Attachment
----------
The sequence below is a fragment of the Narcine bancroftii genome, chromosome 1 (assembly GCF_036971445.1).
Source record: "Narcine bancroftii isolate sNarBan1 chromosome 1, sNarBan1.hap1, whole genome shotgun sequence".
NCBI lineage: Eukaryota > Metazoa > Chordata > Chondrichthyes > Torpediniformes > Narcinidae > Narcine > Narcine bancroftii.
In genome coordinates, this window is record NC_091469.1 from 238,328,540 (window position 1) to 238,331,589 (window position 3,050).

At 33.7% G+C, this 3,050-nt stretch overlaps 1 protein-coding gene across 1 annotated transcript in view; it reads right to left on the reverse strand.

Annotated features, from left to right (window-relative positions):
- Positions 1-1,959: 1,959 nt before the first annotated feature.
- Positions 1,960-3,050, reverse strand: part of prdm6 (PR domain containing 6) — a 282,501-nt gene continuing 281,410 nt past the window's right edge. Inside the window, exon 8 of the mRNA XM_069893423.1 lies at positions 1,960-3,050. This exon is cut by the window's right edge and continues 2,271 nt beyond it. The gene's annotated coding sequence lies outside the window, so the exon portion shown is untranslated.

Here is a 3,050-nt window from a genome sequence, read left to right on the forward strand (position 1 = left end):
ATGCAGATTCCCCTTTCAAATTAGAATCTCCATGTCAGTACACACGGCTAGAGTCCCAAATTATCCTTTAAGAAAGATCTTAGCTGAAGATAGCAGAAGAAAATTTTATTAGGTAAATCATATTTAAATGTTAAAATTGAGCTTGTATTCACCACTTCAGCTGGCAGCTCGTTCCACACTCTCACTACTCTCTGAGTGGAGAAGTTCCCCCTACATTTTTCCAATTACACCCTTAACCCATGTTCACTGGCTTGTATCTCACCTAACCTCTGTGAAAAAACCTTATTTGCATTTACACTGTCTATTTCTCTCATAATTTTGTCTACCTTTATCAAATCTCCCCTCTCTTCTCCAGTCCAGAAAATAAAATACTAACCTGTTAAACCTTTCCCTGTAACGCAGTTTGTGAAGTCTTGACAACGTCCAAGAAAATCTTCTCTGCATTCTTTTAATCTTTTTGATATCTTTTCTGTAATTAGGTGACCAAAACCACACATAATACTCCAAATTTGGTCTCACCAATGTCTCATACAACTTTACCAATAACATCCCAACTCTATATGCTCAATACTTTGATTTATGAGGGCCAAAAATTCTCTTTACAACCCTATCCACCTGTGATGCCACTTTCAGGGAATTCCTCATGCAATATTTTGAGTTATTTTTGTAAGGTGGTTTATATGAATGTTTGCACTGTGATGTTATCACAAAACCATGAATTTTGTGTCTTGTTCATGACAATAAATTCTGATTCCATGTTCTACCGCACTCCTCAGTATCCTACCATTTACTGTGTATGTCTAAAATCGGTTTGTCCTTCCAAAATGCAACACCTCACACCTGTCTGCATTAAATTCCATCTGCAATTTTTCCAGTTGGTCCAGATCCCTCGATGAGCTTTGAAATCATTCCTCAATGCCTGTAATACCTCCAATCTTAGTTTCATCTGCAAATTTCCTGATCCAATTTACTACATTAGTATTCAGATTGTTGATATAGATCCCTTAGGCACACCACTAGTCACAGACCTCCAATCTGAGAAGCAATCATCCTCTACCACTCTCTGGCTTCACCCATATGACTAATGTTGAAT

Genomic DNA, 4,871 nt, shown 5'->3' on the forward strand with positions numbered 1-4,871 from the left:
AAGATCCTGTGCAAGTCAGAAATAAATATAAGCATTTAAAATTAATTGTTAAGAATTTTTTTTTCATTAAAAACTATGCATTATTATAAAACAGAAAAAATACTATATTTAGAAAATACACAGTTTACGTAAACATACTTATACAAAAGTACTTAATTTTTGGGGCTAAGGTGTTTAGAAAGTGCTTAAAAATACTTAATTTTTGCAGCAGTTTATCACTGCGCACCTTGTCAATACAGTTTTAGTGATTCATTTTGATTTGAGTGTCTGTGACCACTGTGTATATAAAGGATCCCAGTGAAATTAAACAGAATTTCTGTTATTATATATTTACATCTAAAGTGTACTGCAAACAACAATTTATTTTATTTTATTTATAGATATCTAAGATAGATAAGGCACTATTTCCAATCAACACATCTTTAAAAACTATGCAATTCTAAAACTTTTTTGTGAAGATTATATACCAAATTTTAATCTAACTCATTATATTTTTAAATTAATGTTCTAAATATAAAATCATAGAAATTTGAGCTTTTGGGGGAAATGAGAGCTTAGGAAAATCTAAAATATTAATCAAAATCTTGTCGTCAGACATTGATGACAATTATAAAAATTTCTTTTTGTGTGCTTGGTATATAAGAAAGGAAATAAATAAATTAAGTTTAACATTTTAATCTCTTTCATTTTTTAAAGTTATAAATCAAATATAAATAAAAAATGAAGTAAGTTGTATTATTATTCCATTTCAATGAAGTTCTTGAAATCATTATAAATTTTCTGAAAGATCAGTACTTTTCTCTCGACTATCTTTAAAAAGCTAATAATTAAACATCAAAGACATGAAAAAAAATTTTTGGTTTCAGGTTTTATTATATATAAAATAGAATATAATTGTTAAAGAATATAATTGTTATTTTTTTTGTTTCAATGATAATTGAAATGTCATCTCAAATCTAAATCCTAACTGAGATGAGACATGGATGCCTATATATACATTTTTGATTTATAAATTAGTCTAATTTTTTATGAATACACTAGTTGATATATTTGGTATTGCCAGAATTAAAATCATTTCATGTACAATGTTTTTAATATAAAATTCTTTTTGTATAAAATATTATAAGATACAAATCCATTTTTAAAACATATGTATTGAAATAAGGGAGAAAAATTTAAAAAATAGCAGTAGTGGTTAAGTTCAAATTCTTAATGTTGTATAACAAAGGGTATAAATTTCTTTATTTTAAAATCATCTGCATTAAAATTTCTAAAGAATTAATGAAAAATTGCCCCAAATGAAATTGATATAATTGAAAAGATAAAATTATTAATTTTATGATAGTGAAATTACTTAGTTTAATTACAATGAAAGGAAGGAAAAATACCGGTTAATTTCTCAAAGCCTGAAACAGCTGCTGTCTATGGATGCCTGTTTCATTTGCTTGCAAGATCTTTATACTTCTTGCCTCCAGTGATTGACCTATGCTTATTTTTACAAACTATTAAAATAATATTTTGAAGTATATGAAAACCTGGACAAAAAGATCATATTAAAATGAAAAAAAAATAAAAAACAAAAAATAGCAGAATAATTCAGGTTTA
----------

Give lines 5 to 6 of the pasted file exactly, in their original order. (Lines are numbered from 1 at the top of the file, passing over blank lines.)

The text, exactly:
At 33.7% G+C, this 3,050-nt stretch overlaps 1 protein-coding gene across 1 annotated transcript in view; it reads right to left on the reverse strand.

Annotated features, from left to right (window-relative positions):